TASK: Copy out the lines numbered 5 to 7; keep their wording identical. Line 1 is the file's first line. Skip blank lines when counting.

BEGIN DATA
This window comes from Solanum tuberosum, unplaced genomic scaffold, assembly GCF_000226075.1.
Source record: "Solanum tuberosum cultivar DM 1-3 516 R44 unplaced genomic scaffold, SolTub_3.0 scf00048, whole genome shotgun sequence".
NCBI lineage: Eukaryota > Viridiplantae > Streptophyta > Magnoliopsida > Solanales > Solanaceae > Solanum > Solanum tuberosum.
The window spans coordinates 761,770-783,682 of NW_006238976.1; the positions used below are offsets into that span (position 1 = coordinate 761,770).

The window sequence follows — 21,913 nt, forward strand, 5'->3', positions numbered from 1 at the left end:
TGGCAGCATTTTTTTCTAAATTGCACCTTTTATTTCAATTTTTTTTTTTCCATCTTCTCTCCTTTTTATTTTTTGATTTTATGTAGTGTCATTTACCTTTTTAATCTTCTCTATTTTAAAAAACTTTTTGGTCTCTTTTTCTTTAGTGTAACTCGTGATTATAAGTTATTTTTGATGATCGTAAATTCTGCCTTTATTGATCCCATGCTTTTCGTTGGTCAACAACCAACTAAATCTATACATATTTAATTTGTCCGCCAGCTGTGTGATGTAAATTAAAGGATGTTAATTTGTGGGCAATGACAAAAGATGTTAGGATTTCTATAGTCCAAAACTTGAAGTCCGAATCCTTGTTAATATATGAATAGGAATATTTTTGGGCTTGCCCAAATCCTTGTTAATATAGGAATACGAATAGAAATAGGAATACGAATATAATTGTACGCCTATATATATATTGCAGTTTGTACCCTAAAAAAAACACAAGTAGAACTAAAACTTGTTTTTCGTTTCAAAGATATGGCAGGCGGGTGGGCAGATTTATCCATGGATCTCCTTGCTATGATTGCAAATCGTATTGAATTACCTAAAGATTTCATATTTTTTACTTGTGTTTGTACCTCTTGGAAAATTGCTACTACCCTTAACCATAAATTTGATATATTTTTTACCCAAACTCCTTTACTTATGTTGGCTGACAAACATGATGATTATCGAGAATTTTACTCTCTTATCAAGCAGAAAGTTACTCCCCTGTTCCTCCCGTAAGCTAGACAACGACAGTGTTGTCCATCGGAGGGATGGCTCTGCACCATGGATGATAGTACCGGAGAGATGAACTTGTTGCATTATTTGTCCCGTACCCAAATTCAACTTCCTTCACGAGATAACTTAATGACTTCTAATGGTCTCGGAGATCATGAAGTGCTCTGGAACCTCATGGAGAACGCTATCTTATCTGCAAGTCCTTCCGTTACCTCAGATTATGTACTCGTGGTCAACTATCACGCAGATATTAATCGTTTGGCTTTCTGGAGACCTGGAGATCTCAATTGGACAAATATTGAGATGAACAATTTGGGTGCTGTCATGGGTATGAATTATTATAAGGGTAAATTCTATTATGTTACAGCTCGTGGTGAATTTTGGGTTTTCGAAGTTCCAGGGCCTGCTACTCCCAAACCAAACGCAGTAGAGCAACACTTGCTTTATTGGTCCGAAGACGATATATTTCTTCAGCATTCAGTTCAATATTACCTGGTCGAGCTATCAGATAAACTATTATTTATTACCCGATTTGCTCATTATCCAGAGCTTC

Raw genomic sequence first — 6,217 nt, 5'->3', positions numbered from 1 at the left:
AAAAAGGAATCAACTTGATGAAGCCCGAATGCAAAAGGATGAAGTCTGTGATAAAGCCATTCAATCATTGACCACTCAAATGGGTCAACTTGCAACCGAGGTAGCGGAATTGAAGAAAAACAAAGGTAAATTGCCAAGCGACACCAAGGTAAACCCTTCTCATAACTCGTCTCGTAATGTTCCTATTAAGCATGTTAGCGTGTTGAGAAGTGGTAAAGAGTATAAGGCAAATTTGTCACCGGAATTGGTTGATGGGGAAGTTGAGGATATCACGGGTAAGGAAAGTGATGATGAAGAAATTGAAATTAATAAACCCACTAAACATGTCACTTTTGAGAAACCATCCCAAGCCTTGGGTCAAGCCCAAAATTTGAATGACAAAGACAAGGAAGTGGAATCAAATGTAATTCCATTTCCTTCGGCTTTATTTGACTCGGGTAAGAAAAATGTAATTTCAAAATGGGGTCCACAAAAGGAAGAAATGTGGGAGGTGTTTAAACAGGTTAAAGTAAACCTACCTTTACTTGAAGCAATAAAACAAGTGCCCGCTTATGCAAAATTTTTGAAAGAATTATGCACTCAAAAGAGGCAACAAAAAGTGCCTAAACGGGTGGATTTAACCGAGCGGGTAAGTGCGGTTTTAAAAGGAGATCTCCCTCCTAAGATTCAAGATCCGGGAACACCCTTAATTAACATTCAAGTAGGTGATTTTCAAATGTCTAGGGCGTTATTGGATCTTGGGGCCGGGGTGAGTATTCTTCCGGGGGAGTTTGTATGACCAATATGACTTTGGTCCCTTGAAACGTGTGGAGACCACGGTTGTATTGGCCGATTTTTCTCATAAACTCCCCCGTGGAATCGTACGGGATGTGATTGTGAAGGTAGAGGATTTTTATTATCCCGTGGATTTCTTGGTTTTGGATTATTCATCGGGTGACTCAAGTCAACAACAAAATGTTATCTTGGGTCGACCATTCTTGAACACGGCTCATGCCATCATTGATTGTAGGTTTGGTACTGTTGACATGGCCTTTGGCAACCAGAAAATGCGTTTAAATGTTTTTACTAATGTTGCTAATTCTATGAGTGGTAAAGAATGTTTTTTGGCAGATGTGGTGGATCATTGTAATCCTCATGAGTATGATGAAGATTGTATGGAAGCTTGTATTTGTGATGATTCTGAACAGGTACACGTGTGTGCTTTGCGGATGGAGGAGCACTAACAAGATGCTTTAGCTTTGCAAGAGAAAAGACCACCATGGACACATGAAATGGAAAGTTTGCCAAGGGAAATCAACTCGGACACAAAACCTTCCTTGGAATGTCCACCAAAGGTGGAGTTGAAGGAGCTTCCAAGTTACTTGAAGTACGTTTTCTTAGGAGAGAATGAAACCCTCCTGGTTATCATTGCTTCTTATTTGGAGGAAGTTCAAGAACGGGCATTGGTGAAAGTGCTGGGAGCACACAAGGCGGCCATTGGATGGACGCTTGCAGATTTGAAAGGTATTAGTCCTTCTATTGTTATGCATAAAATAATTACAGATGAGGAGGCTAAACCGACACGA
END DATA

The window sequence follows — 21,913 nt, forward strand, 5'->3', positions numbered from 1 at the left end:
TGGCAGCATTTTTTTCTAAATTGCACCTTTTATTTCAATTTTTTTTTTTCCATCTTCTCTCCTTTTTATTTTTTGATTTTATGTAGTGTCATTTACCTTTTTAATCTTCTCTATTTTAAAAAACTTTTTGGTCTCTTTTTCTTTAGTGTAACTCGTGATTATAAGTTATTTTTGATGATCGTAAATTCTGCCTTTATTGATCCCATGCTTTTCGTTGGTCAACAACCAACTAAATCTATACATATTTAATTTGTCCGCCAGCTGTGTGATGTAAATTAAAGGATGTTAATTTGTGGGCAATGACAAAAGATGTTAGGATTTCTATAGTCCAAAACTTGAAGTCCGAATCCTTGTTAATATATGAATAGGAATATTTTTGGGCTTGCCCAAATCCTTGTTAATATAGGAATACGAATAGAAATAGGAATACGAATATAATTGTACGCCTATATATATATTGCAGTTTGTACCCTAAAAAAAACACAAGTAGAACTAAAACTTGTTTTTCGTTTCAAAGATATGGCAGGCGGGTGGGCAGATTTATCCATGGATCTCCTTGCTATGATTGCAAATCGTATTGAATTACCTAAAGATTTCATATTTTTTACTTGTGTTTGTACCTCTTGGAAAATTGCTACTACCCTTAACCATAAATTTGATATATTTTTTACCCAAACTCCTTTACTTATGTTGGCTGACAAACATGATGATTATCGAGAATTTTACTCTCTTATCAAGCAGAAAGTTACTCCCCTGTTCCTCCCGTAAGCTAGACAACGACAGTGTTGTCCATCGGAGGGATGGCTCTGCACCATGGATGATAGTACCGGAGAGATGAACTTGTTGCATTATTTGTCCCGTACCCAAATTCAACTTCCTTCACGAGATAACTTAATGACTTCTAATGGTCTCGGAGATCATGAAGTGCTCTGGAACCTCATGGAGAACGCTATCTTATCTGCAAGTCCTTCCGTTACCTCAGATTATGTACTCGTGGTCAACTATCACGCAGATATTAATCGTTTGGCTTTCTGGAGACCTGGAGATCTCAATTGGACAAATATTGAGATGAACAATTTGGGTGCTGTCATGGGTATGAATTATTATAAGGGTAAATTCTATTATGTTACAGCTCGTGGTGAATTTTGGGTTTTCGAAGTTCCAGGGCCTGCTACTCCCAAACCAAACGCAGTAGAGCAACACTTGCTTTATTGGTCCGAAGACGATATATTTCTTCAGCATTCAGTTCAATATTACCTGGTCGAGCTATCAGATAAACTATTATTTATTACCCGATTTGCTCATTATCCAGAGCTTC

Raw genomic sequence first — 6,217 nt, 5'->3', positions numbered from 1 at the left: